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    FSB Publishes Reports on Correspondent Banking and Remittances

    March 16, 2018

    FSB published two reports as part of its work to assess and address the decline in correspondent banking relationships: one is a progress report on the FSB action plan to assess and address the decline in correspondent banking and the second report is a stocktake on remittance service providers’ access to banking services. These reports have been delivered to G20 Finance Ministers and Central Bank Governors. FSB also published a short cover note, highlighting key messages to the G20 leaders.

    A decline in the number of correspondent banking relationships remains a source of concern for the international community. This is because, in affected jurisdictions, it may impact the ability to send and receive international payments or drive some payment flows underground, with potential adverse consequences on international trade, growth, financial inclusion, and the stability and integrity of the financial system. The following are the key highlights of the two reports:

    • Progress report on FSB action plan. The progress report highlights actions taken to implement the four-point action plan on correspondent banking since the July 2017 update of FSB. The actions include strengthening tools for due diligence by correspondent banks; data collection and analysis; clarifying regulatory expectations, as a matter of priority, including guidance by the Financial Action Task Force (FATF) and BCBS; and domestic capacity building in jurisdictions that are home to the affected respondent banks. This is the fourth progress report and it follows the earlier reports that were published in August 2016, December 2016, and July 2017.
    • Report on stocktake of remittance service providers’ access to banking services. The report identifies intertwined drivers for the termination of banking services to remittance service providers, including profitability, the perceived high risk of the remittance sector from an anti-money laundering/counter terrorism financing (AML/CFT) perspective, supervision of remittance service providers, and, in some jurisdictions, weak compliance with international standards, particularly those relating to AML/CFT. FSB, Financial Action Task Force, Global Partnership for Financial Inclusion, IMF, and World Bank will coordinate to monitor take-up of the recommendations of this stocktake effort and report back to the G20 in July 2019. The report makes 19 recommendations in four areas to address gaps and remaining barriers to banking services by remittance service providers. The four categories of recommendations are:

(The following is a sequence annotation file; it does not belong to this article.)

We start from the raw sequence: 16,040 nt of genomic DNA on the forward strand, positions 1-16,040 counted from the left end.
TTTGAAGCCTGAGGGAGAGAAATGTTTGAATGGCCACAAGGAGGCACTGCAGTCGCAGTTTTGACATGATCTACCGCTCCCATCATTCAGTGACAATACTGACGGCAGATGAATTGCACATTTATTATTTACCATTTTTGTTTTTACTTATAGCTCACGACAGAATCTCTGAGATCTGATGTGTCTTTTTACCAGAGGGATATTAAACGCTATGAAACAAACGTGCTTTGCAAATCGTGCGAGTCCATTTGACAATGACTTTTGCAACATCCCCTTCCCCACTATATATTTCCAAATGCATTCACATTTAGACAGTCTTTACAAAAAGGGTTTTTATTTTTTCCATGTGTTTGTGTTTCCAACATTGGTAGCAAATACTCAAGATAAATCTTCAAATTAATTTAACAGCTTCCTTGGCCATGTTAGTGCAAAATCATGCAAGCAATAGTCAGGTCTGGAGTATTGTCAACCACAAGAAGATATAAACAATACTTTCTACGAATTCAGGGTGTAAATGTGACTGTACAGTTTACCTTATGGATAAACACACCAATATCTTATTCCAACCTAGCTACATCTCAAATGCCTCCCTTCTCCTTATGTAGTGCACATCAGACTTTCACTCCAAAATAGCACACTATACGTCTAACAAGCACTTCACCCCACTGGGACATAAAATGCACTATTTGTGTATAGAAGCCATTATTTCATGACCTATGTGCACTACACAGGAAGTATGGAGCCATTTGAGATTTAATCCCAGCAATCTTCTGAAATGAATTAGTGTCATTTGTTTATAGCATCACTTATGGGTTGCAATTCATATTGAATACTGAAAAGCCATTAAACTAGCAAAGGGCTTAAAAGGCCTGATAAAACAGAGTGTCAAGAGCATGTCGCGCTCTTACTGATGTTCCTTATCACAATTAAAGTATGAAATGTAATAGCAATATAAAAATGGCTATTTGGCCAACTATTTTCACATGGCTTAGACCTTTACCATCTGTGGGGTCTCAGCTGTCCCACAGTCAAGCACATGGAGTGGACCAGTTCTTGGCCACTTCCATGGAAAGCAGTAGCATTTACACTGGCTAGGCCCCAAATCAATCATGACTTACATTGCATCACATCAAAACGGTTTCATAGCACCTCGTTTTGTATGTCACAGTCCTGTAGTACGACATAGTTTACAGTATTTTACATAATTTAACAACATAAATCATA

• Promoting dialog and communication between the banking and remittance sectors
      • Improving implementation of international standards and oversight of the remittance sector
      • Use of innovation in the remittance sector and its possible role in enabling remittance service providers’ greater access to banking services
      • Technical assistance related to remittances

     

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    Keywords: International, Banking, Correspondent Banking, Progress Report, Recommendations on Remittances, AML/CFT, FSB

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